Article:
Allen Drury’s blockbuster spent more than a year on the bestseller list, and inspired both a Broadway stage adaptation and a movie. Former journalist Drury went on to write a whole series of increasingly nasty (and conservative) exposes/novels about the inner-workings of D.C.
Growing up I had a great time reading Drury and Washington novels by another ex-journalist — Fletcher Knebel — who wrote about attempted coups (“Seven Days in May”); what would happen if a president lost his mind (“Night of Camp David”); and the somewhat sordid process of picking presidential candidates (“Convention”).
I didn’t realize how much I missed those tawdry page-turners until I raced through New York Times Magazine correspondent Mark Leibovich’s new book, “This Town” (Blue Rider Press), which is one of the most appalling but irresistible accounts of life in Washington to come along in years.
Opening at the funeral of “Meet The Press” host Tim Russert in June 2008 (below) — where the media and political “mourners” don’t hesitate to exploit an extraordinary networking opportunity — and taking us through the re-election of Obama last year, “This Town” is simultaneously hilarious and sickening.
Leibovich takes many notable D.C. blowhards down several notches — especially the hopelessly compromised NBC correspondent Andrea Mitchell and her husband, ex-Federal Reserve chairman Alan Greenspan (above) — but nearly everyone we meet comes off badly.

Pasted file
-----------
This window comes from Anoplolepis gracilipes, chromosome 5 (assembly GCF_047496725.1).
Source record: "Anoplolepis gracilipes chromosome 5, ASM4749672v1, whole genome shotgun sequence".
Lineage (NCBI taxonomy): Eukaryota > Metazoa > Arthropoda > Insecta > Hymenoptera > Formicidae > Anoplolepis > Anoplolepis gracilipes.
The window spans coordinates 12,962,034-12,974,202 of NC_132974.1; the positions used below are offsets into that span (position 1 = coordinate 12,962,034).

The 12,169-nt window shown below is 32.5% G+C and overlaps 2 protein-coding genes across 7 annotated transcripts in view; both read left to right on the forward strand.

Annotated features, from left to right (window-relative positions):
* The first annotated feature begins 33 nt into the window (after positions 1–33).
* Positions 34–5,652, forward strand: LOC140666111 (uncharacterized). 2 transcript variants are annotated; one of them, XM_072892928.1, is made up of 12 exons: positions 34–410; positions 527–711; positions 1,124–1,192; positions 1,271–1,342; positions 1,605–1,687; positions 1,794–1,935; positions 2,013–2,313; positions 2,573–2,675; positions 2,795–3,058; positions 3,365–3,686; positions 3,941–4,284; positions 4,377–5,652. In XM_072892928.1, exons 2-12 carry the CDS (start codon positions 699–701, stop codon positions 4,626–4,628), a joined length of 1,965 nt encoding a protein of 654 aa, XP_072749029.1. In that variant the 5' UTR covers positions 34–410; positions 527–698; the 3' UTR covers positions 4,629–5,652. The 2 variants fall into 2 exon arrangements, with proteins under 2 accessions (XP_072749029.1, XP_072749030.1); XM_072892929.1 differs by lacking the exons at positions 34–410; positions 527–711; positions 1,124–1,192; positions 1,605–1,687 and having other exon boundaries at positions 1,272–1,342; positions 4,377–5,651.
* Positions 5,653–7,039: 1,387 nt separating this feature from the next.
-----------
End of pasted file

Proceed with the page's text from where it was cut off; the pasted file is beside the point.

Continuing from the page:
“This Town” shows us that notions like political parties and objective journalism have become hopelessly old-fashioned as everyone — pol and reporter alike — focuses on the money that can accrue from cynical bi-partisanship. Everyone pretends they hate “Washington” while they are digging in their heels for long-term financial benefits, ranging from $50,000 speaking gigs to multi-million dollar lobbying opportunities.
In a chapter called “Suck-Up City,” Leibovich takes us to the October 2008 debate between Joe Biden and Sarah Palin where insiders were buzzing about more pressing matters: “Andrea (Mitchell) was in the midst of a rough moment because a lot of people were blaming her husband, Alan Greenspan, for the financial collapse. His free-market, Ayn Rand-influenced policies while running the Federal Reserve were not looking good now. His image had been ‘tarnished,’ said the Wall Street Journal.”
“Not only that, but some of those uptight media-ethics types, at places like the Columbia Journalism Review, were ‘raising fundamental questions’ about how Mitchell could possibly cover the major story of the day for NBC without running up against questions of Greenspan’s culpability and legacy.”
Leibovich shows us how this sort of conflict of interest doesn’t really matter within contemporary Washington, where “opposing” politicians, and the reporters, columnists and TV personalities who cover them, are all on the same page.
Presidents come and go, one party or the other is in power — briefly — but the real business of the town — getting rich and famous — never stops.
It’s a terrific book, but how will Leibovich continue to play out his role as a D.C. insider after blowing the whistle on so many of the people he works and socializes with?